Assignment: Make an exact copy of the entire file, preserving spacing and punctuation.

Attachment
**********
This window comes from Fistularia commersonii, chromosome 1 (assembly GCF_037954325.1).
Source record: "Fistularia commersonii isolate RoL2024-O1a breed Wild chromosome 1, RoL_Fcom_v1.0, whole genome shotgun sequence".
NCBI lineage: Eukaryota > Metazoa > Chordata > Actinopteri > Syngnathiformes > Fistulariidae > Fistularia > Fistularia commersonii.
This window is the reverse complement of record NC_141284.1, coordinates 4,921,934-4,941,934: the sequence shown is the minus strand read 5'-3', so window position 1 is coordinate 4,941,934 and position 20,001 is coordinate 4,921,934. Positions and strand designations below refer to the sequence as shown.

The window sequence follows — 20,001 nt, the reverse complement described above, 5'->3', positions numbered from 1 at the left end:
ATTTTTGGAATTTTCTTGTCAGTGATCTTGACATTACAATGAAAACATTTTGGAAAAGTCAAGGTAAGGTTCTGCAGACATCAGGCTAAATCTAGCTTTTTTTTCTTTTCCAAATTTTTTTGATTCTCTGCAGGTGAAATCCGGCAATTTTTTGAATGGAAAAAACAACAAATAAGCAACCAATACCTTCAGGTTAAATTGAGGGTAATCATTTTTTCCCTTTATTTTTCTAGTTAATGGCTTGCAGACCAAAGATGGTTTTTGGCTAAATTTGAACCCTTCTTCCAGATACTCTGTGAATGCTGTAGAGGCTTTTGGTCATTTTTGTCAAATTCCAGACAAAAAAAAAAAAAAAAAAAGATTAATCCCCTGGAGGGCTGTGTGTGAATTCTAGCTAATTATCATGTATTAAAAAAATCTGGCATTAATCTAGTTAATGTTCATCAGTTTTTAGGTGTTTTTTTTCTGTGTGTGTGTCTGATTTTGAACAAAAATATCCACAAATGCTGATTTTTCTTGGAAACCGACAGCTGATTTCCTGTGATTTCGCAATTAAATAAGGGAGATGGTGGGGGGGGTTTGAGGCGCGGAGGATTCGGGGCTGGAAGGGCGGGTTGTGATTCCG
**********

This window comes from Fistularia commersonii, chromosome 1 (assembly GCF_037954325.1).
Source record: "Fistularia commersonii isolate RoL2024-O1a breed Wild chromosome 1, RoL_Fcom_v1.0, whole genome shotgun sequence".
NCBI lineage: Eukaryota > Metazoa > Chordata > Actinopteri > Syngnathiformes > Fistulariidae > Fistularia > Fistularia commersonii.
This window is the reverse complement of record NC_141284.1, coordinates 4,921,934-4,941,934: the sequence shown is the minus strand read 5'-3', so window position 1 is coordinate 4,941,934 and position 20,001 is coordinate 4,921,934. Positions and strand designations below refer to the sequence as shown.

The window sequence follows — 20,001 nt, the reverse complement described above, 5'->3', positions numbered from 1 at the left end:
ATTTTTGGAATTTTCTTGTCAGTGATCTTGACATTACAATGAAAACATTTTGGAAAAGTCAAGGTAAGGTTCTGCAGACATCAGGCTAAATCTAGCTTTTTTTTCTTTTCCAAATTTTTTTGATTCTCTGCAGGTGAAATCCGGCAATTTTTTGAATGGAAAAAACAACAAATAAGCAACCAATACCTTCAGGTTAAATTGAGGGTAATCATTTTTTCCCTTTATTTTTCTAGTTAATGGCTTGCAGACCAAAGATGGTTTTTGGCTAAATTTGAACCCTTCTTCCAGATACTCTGTGAATGCTGTAGAGGCTTTTGGTCATTTTTGTCAAATTCCAGACAAAAAAAAAAAAAAAAAAAGATTAATCCCCTGGAGGGCTGTGTGTGAATTCTAGCTAATTATCATGTATTAAAAAAATCTGGCATTAATCTAGTTAATGTTCATCAGTTTTTAGGTGTTTTTTTTCTGTGTGTGTGTCTGATTTTGAACAAAAATATCCACAAATGCTGATTTTTCTTGGAAACCGACAGCTGATTTCCTGTGATTTCGCAATTAAATAAGGGAGATGGTGGGGGGGGTTTGAGGCGCGGAGGATTCGGGGCTGGAAGGGCGGGTTGTGATTCCG